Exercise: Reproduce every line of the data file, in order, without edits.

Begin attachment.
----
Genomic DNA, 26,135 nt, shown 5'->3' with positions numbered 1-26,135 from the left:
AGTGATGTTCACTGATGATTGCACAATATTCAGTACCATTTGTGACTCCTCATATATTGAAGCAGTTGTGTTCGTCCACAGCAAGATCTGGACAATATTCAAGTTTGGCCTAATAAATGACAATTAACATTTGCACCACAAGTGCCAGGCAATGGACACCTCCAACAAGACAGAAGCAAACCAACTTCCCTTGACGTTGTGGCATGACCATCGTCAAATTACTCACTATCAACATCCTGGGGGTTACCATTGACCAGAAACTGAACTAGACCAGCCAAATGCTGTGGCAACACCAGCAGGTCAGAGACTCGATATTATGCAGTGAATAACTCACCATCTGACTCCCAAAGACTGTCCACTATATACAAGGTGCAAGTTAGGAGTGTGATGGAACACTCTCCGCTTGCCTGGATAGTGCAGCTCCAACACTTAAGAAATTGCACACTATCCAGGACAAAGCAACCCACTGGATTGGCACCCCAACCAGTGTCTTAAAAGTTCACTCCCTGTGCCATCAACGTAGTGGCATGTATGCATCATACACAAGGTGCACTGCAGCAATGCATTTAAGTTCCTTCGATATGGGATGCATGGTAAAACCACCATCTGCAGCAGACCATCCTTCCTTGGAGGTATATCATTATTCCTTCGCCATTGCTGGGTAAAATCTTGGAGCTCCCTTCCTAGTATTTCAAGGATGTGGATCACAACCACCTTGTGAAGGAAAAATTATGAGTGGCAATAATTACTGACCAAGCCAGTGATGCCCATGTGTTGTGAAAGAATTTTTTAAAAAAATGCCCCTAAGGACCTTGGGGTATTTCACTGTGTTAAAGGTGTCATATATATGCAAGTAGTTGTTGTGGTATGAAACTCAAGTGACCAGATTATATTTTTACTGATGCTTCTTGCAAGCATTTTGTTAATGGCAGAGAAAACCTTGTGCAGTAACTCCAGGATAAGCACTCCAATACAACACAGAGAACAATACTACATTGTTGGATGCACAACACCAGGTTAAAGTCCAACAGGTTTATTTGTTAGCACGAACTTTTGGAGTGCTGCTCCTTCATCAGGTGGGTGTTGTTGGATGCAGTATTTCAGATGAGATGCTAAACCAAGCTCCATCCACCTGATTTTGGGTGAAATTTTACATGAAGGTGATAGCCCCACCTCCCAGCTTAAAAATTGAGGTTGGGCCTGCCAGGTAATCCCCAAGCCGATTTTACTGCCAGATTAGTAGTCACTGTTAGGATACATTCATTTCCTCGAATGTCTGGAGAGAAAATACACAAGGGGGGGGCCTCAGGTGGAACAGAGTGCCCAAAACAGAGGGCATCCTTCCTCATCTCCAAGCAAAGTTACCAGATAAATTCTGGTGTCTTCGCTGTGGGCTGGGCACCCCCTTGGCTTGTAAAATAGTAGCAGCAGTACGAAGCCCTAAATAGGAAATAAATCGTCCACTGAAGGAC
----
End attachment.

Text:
Genomic DNA, 26,135 nt, shown 5'->3' with positions numbered 1-26,135 from the left:
AGTGATGTTCACTGATGATTGCACAATATTCAGTACCATTTGTGACTCCTCATATATTGAAGCAGTTGTGTTCGTCCACAGCAAGATCTGGACAATATTCAAGTTTGGCCTAATAAATGACAATTAACATTTGCACCACAAGTGCCAGGCAATGGACACCTCCAACAAGACAGAAGCAAACCAACTTCCCTTGACGTTGTGGCATGACCATCGTCAAATTACTCACTATCAACATCCTGGGGGTTACCATTGACCAGAAACTGAACTAGACCAGCCAAATGCTGTGGCAACACCAGCAGGTCAGAGACTCGATATTATGCAGTGAATAACTCACCATCTGACTCCCAAAGACTGTCCACTATATACAAGGTGCAAGTTAGGAGTGTGATGGAACACTCTCCGCTTGCCTGGATAGTGCAGCTCCAACACTTAAGAAATTGCACACTATCCAGGACAAAGCAACCCACTGGATTGGCACCCCAACCAGTGTCTTAAAAGTTCACTCCCTGTGCCATCAACGTAGTGGCATGTATGCATCATACACAAGGTGCACTGCAGCAATGCATTTAAGTTCCTTCGATATGGGATGCATGGTAAAACCACCATCTGCAGCAGACCATCCTTCCTTGGAGGTATATCATTATTCCTTCGCCATTGCTGGGTAAAATCTTGGAGCTCCCTTCCTAGTATTTCAAGGATGTGGATCACAACCACCTTGTGAAGGAAAAATTATGAGTGGCAATAATTACTGACCAAGCCAGTGATGCCCATGTGTTGTGAAAGAATTTTTTAAAAAAATGCCCCTAAGGACCTTGGGGTATTTCACTGTGTTAAAGGTGTCATATATATGCAAGTAGTTGTTGTGGTATGAAACTCAAGTGACCAGATTATATTTTTACTGATGCTTCTTGCAAGCATTTTGTTAATGGCAGAGAAAACCTTGTGCAGTAACTCCAGGATAAGCACTCCAATACAACACAGAGAACAATACTACATTGTTGGATGCACAACACCAGGTTAAAGTCCAACAGGTTTATTTGTTAGCACGAACTTTTGGAGTGCTGCTCCTTCATCAGGTGGGTGTTGTTGGATGCAGTATTTCAGATGAGATGCTAAACCAAGCTCCATCCACCTGATTTTGGGTGAAATTTTACATGAAGGTGATAGCCCCACCTCCCAGCTTAAAAATTGAGGTTGGGCCTGCCAGGTAATCCCCAAGCCGATTTTACTGCCAGATTAGTAGTCACTGTTAGGATACATTCATTTCCTCGAATGTCTGGAGAGAAAATACACAAGGGGGGGGCCTCAGGTGGAACAGAGTGCCCAAAACAGAGGGCATCCTTCCTCATCTCCAAGCAAAGTTACCAGATAAATTCTGGTGTCTTCGCTGTGGGCTGGGCACCCCCTTGGCTTGTAAAATAGTAGCAGCAGTACGAAGCCCTAAATAGGAAATAAATCGTCCACTGAAGGAC